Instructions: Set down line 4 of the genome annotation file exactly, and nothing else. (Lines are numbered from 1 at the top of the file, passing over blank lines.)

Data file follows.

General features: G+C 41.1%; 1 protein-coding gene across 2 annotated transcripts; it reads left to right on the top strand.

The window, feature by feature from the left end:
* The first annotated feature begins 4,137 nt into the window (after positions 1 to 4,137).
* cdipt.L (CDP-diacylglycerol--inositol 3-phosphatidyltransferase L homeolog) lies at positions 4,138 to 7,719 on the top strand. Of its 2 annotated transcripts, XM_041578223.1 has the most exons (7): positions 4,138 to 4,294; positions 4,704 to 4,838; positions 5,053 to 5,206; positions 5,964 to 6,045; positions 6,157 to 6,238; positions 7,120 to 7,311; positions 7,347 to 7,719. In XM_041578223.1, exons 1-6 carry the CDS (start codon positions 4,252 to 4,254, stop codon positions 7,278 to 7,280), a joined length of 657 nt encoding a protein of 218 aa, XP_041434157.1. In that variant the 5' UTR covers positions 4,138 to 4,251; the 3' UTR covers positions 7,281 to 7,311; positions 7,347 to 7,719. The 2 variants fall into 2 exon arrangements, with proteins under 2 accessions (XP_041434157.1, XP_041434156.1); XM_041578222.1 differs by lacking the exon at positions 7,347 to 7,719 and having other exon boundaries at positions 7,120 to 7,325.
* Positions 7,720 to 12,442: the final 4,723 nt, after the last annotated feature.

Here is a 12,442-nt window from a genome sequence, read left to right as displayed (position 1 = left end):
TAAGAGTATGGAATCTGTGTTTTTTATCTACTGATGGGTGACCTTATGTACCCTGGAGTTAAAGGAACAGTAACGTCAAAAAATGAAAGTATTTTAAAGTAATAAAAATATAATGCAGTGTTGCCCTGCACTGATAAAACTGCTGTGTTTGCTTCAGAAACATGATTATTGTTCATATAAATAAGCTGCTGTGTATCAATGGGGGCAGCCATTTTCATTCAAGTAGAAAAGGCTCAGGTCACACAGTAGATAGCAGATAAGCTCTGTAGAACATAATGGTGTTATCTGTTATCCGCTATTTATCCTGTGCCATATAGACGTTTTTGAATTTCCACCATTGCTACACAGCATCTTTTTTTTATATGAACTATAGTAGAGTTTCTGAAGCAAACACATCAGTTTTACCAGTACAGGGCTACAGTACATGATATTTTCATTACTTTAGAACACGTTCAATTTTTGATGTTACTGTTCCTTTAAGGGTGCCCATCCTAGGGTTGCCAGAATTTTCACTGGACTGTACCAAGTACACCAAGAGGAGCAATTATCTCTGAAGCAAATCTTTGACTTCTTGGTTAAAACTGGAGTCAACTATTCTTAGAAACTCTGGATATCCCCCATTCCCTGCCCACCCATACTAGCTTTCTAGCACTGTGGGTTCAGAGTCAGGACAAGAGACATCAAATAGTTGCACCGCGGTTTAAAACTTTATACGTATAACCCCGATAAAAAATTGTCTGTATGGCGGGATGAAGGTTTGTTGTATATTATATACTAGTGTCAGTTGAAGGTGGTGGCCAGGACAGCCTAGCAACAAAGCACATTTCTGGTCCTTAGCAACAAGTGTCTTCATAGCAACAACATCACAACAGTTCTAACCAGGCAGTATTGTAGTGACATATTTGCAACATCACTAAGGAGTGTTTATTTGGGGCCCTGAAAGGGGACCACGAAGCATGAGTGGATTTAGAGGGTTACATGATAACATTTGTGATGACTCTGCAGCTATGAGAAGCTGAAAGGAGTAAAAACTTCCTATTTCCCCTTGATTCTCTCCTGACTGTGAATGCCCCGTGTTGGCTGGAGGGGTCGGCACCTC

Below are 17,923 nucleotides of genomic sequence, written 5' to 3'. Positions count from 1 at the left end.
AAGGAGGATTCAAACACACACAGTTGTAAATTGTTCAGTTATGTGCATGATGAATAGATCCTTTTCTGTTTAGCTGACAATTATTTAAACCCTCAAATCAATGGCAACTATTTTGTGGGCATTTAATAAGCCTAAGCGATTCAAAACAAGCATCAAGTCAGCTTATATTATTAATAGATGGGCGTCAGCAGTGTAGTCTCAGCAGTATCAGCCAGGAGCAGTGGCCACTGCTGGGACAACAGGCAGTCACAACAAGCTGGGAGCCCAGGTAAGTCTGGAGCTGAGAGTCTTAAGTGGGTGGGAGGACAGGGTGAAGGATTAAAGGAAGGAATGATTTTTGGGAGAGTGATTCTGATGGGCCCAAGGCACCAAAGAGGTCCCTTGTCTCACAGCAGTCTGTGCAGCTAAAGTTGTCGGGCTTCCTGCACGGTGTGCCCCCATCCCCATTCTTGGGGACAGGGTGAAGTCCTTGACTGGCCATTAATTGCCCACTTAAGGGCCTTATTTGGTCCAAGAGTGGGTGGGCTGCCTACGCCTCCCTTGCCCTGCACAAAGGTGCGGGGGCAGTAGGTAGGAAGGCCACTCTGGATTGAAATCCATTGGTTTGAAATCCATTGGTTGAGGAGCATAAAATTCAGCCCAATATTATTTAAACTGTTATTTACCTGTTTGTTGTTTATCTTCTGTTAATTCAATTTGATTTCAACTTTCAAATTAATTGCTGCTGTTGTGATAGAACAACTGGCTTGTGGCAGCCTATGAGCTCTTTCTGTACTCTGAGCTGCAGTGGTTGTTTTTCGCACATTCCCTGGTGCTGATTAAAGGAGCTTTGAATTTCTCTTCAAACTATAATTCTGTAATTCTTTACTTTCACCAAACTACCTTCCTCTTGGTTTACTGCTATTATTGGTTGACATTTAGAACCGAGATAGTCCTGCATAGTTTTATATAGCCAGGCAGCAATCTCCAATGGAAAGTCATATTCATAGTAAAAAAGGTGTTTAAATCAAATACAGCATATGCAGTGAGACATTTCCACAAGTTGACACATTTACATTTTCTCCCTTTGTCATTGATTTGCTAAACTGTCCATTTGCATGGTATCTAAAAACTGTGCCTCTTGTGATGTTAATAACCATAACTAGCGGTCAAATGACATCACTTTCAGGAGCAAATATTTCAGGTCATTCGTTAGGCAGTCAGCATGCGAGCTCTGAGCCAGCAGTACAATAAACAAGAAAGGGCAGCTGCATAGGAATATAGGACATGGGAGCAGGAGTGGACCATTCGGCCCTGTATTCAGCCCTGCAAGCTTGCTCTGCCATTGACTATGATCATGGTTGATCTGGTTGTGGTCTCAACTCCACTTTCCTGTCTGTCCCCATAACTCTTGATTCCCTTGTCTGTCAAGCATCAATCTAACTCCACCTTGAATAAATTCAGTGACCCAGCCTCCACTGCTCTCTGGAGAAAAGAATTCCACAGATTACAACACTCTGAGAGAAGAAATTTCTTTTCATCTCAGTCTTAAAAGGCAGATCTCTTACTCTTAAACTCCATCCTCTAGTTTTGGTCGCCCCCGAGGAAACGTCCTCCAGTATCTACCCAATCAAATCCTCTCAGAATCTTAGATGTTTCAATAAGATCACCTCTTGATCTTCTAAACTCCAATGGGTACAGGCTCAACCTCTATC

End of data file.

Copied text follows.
* cdipt.L (CDP-diacylglycerol--inositol 3-phosphatidyltransferase L homeolog) lies at positions 4,138 to 7,719 on the top strand. Of its 2 annotated transcripts, XM_041578223.1 has the most exons (7): positions 4,138 to 4,294; positions 4,704 to 4,838; positions 5,053 to 5,206; positions 5,964 to 6,045; positions 6,157 to 6,238; positions 7,120 to 7,311; positions 7,347 to 7,719. In XM_041578223.1, exons 1-6 carry the CDS (start codon positions 4,252 to 4,254, stop codon positions 7,278 to 7,280), a joined length of 657 nt encoding a protein of 218 aa, XP_041434157.1. In that variant the 5' UTR covers positions 4,138 to 4,251; the 3' UTR covers positions 7,281 to 7,311; positions 7,347 to 7,719. The 2 variants fall into 2 exon arrangements, with proteins under 2 accessions (XP_041434157.1, XP_041434156.1); XM_041578222.1 differs by lacking the exon at positions 7,347 to 7,719 and having other exon boundaries at positions 7,120 to 7,325.